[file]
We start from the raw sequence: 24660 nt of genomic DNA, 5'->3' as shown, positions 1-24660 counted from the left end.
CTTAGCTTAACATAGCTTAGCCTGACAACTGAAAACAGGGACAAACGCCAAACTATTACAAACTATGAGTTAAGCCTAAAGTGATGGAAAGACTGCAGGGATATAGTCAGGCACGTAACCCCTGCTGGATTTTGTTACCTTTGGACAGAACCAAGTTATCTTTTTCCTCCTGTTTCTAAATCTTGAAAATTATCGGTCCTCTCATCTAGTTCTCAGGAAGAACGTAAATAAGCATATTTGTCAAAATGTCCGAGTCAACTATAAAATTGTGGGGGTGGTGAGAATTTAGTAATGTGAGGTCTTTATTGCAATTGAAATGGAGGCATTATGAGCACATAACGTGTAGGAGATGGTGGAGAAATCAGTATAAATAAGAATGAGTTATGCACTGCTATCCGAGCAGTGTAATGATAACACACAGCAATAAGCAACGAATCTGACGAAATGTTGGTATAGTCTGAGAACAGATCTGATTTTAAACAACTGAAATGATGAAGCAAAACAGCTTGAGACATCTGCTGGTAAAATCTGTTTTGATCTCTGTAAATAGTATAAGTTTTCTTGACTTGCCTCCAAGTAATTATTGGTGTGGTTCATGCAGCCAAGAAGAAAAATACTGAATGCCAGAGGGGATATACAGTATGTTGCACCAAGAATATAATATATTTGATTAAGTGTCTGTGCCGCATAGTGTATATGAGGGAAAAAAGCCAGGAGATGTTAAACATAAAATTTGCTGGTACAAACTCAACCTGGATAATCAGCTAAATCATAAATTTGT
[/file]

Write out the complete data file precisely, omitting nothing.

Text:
We start from the raw sequence: 24660 nt of genomic DNA, 5'->3' as shown, positions 1-24660 counted from the left end.
CTTAGCTTAACATAGCTTAGCCTGACAACTGAAAACAGGGACAAACGCCAAACTATTACAAACTATGAGTTAAGCCTAAAGTGATGGAAAGACTGCAGGGATATAGTCAGGCACGTAACCCCTGCTGGATTTTGTTACCTTTGGACAGAACCAAGTTATCTTTTTCCTCCTGTTTCTAAATCTTGAAAATTATCGGTCCTCTCATCTAGTTCTCAGGAAGAACGTAAATAAGCATATTTGTCAAAATGTCCGAGTCAACTATAAAATTGTGGGGGTGGTGAGAATTTAGTAATGTGAGGTCTTTATTGCAATTGAAATGGAGGCATTATGAGCACATAACGTGTAGGAGATGGTGGAGAAATCAGTATAAATAAGAATGAGTTATGCACTGCTATCCGAGCAGTGTAATGATAACACACAGCAATAAGCAACGAATCTGACGAAATGTTGGTATAGTCTGAGAACAGATCTGATTTTAAACAACTGAAATGATGAAGCAAAACAGCTTGAGACATCTGCTGGTAAAATCTGTTTTGATCTCTGTAAATAGTATAAGTTTTCTTGACTTGCCTCCAAGTAATTATTGGTGTGGTTCATGCAGCCAAGAAGAAAAATACTGAATGCCAGAGGGGATATACAGTATGTTGCACCAAGAATATAATATATTTGATTAAGTGTCTGTGCCGCATAGTGTATATGAGGGAAAAAAGCCAGGAGATGTTAAACATAAAATTTGCTGGTACAAACTCAACCTGGATAATCAGCTAAATCATAAATTTGT